First, it’s important to note that it’s not just opposition parties being hurt by the physical restrictions. State Counselor and chair of the ruling National League for Democracy Daw Aung San Suu Kyi herself has been stung by them. She was scheduled to travel to her Yangon Region constituency of Kawhmu Township to raise the party flag and erect a billboard on the first day of official campaigning but was forced to cancel the trip when health minister Dr Myint Htwe vetoed it. She instead took part in a flag-raising ceremony at the NLD’s temporary headquarters in Nay Pyi Taw. Travel restrictions meant she couldn’t leave the capital until September 18 – 10 days after campaigning had already begun.

Ko Ko Gyi responded to the restrictions by suspending campaigning for his party entirely. Some NLD candidates have made similar decisions.

The restrictions have forced parties to adapt, often by moving all campaigning to social media, as well as advertising in newspapers and journals. In other democratic countries, parties also campaign on radio and television, and if the current government allowed it, so would political parties in Myanmar.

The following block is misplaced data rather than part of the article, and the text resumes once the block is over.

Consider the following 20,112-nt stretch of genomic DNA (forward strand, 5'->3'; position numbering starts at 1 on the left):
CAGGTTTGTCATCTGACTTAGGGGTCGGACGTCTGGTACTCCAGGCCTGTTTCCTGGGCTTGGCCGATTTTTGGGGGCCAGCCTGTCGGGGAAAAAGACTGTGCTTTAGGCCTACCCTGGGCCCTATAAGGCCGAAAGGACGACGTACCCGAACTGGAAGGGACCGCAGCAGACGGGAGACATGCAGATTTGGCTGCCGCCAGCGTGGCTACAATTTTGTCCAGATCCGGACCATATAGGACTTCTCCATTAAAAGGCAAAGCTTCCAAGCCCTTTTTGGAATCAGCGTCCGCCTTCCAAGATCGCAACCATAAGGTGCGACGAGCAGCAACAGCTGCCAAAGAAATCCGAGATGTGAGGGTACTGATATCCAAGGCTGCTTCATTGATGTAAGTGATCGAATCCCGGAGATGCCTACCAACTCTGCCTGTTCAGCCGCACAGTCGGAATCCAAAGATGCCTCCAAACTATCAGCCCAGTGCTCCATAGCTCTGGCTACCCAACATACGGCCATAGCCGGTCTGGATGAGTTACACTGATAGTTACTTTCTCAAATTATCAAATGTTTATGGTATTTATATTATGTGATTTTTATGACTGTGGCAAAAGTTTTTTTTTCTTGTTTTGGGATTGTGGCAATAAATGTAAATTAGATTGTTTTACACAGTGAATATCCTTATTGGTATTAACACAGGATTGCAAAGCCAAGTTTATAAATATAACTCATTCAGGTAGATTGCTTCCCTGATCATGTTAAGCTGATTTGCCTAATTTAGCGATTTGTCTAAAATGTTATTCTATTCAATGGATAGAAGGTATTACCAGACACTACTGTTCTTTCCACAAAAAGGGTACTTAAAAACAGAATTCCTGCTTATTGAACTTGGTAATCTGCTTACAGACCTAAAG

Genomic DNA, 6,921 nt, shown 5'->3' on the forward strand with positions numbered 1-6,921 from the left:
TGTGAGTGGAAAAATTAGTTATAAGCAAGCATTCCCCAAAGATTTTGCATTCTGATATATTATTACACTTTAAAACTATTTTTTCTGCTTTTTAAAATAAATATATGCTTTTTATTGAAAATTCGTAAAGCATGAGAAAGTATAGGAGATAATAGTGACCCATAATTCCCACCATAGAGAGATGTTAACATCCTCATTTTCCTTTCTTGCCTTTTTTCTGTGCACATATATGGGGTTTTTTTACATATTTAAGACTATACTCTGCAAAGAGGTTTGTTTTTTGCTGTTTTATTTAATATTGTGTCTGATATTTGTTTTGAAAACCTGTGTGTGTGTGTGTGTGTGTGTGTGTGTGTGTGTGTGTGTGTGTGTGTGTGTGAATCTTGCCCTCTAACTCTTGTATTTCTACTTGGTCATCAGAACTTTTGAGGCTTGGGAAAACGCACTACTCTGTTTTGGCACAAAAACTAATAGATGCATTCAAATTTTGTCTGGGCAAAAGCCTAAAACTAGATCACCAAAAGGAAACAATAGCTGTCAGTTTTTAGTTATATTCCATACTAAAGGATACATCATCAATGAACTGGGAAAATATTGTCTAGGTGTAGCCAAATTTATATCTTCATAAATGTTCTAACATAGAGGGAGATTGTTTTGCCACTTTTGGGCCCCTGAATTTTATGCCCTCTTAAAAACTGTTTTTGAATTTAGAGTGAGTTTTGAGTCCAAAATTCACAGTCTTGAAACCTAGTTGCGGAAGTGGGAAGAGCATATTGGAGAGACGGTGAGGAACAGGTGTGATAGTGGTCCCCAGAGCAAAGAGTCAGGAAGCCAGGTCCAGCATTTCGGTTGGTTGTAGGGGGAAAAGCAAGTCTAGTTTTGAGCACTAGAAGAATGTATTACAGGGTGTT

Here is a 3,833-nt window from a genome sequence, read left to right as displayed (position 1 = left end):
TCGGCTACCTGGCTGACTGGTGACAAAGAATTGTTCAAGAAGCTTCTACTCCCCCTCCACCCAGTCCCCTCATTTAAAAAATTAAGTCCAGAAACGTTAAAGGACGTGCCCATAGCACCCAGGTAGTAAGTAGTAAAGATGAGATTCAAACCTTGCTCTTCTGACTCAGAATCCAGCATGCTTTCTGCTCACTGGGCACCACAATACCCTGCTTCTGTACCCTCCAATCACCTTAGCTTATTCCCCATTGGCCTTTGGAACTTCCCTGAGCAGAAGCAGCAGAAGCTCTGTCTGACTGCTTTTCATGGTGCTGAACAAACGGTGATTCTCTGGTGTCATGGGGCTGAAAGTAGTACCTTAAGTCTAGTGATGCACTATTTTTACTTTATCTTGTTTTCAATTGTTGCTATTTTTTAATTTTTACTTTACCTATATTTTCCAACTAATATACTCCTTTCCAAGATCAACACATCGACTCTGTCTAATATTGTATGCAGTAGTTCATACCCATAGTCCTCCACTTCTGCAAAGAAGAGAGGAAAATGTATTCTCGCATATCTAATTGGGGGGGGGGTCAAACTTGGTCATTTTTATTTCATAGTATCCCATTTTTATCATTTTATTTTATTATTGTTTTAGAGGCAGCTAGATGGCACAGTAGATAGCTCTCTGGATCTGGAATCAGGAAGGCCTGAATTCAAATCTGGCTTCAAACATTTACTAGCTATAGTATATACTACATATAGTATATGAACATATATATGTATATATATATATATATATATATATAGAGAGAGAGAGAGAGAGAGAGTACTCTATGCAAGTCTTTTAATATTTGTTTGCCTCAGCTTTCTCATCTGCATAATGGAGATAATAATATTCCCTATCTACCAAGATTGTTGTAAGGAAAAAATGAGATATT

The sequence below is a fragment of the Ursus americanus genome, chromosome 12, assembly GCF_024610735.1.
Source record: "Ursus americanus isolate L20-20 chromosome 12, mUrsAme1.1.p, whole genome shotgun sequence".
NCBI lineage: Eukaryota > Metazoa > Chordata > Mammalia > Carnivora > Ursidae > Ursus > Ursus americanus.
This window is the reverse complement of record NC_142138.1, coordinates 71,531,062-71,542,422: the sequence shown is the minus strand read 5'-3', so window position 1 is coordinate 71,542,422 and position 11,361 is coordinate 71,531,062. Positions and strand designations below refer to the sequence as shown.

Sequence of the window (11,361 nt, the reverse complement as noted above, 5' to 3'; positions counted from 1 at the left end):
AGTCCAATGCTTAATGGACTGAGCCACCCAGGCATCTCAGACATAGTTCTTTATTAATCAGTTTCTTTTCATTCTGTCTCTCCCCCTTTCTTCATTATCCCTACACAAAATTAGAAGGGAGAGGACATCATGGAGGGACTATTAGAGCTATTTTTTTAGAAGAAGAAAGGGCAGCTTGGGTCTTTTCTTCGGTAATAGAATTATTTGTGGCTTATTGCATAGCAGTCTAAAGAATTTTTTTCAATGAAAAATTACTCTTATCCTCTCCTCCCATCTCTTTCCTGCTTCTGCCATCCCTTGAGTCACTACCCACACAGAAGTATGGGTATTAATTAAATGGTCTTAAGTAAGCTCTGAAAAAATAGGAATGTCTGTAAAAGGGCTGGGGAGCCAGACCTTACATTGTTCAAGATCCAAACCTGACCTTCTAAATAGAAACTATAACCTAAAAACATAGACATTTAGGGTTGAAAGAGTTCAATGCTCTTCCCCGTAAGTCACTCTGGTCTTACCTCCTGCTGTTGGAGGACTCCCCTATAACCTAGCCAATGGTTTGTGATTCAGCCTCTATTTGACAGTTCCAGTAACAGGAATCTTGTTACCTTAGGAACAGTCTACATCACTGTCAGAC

As it stands, all parties have the opportunity to deliver a campaign speech between 10 and 15 minutes long on state-owned TV and radio stations. The speeches are vetted, and sometimes censored, to ensure they comply with UEC rules before airing. Some private TV stations have been broadcasting the speeches live as well.

More than 90 parties are participating in the election this year, with about three party speeches being broadcast a day. However, because the speeches are devoted to party policy and are subjected to censorship before being broadcast, they tend to be uninspiring and rarely attract much interest. The speeches are published the following day in the state-owned newspapers Myanmar Alin, Kyemon and The Global New Light of Myanmar. These reprints basically amount to campaign ads fully subsidised by the government.

Beyond this free exposure, parties can advertise on billboards, in newspapers and journals, and on Facebook, all at their own expense. Candidates must declare to the UEC how much they’ve spent on election advertising.